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OIG issues fraud alert regarding physician compensation arrangements



June 23, 2015

The Office of Inspector General (OIG) in the Department of Health and Human Services released a Fraud Alert in early June to caution physicians who may be engaged in fraudulent compensation arrangements. The anti-kickback statute prohibits arrangements that result in "improper remuneration" for physicians, such as accepting payment in exchange for referrals.


The OIG Alert follows a recent settlement between the OIG and 12 physicians involved in "questionable" medical directorships and office staff arrangements with a chain of diagnostic centers in Texas. Physician compensation allegedly took into account the volume or value of referrals made to federal health care programs, rather than the fair market value of the rendered services. In select cases, the affiliated health care entity relieved physicians of paying the salaries of their office staff in exchange for referrals. Additionally, some of the 12 physicians are purported to have received payment for services they did not provide. 


Because the OIG found that these physicians are an integral part of the fraudulent scheme, they share liability under the Civil Monetary Penalties Law. The OIG stresses that both the physician and the institutions they are contracted with are held accountable for anti-kickback violations, even if only one purpose of the arrangement is to compensate physicians for referrals to federal health care programs. Any act of fraud involving federal health care programs may result in criminal, civil and administrative sanctions.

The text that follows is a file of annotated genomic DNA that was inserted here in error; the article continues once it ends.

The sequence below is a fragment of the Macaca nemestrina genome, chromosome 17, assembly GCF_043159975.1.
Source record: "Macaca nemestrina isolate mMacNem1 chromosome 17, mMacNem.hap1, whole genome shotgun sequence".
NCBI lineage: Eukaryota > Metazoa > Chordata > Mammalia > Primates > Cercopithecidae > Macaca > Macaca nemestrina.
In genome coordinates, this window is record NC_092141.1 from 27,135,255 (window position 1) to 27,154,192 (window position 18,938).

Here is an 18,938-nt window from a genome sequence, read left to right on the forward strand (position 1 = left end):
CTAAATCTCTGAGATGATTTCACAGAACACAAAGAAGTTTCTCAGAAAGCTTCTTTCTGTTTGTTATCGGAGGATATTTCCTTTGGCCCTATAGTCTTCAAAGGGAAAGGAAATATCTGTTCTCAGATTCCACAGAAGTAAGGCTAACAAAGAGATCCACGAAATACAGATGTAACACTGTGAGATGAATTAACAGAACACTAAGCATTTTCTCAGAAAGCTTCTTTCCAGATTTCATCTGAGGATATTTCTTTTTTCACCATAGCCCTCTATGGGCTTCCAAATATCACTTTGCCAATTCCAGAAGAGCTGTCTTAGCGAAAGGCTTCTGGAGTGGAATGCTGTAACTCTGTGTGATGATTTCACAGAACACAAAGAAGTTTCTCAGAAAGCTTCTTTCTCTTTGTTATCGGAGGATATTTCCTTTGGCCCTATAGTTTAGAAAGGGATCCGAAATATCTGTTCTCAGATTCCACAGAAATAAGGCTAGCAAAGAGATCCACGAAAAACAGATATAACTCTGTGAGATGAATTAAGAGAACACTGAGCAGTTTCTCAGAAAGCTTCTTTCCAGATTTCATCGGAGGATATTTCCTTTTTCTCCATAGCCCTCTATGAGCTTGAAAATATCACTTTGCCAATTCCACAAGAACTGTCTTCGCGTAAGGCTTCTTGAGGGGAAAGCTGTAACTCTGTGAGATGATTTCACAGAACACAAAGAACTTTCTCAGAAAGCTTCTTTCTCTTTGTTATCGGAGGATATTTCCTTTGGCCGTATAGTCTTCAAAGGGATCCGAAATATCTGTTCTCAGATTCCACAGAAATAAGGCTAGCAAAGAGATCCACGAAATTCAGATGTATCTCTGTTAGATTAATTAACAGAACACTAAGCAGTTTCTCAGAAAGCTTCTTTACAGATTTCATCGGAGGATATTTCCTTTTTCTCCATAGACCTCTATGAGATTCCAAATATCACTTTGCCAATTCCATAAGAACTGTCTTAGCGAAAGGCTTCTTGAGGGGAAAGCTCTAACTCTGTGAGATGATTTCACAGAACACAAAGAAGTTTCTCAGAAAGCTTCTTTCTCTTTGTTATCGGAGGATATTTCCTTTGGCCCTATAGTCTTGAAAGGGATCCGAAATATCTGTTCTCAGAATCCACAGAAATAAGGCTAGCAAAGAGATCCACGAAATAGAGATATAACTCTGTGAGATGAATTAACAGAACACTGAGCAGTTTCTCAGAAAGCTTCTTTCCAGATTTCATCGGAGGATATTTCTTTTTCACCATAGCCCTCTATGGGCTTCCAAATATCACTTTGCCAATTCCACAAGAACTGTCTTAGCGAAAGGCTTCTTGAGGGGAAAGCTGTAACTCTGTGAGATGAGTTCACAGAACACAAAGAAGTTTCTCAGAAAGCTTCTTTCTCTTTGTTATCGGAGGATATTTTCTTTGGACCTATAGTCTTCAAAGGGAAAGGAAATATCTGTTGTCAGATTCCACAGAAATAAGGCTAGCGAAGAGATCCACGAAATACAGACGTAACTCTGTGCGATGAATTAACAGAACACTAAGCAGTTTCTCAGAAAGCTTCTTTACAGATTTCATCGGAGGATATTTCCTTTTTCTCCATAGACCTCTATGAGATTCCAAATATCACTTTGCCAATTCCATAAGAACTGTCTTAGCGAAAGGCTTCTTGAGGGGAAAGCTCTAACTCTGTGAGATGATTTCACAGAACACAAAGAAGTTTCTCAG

Click here to read the OIG Fraud Alert. You may also learn more about physician relations in the OIG's "Compliance Program Guidance for Individual and Small Group Physician Practices" and "A Roadmap for New Physicians: Avoiding Medicare and Medicaid Fraud Abuse."


For more information on the federal anti-kickback statute, see CMA On-Call document #1151, "Prohibitions Against Kickbacks and Fee-Splitting." This document, as well as the rest of the California Medical Association's online health law library, is available free to members in CMA's online resource library. Nonmembers can purchase documents for $2 per page.

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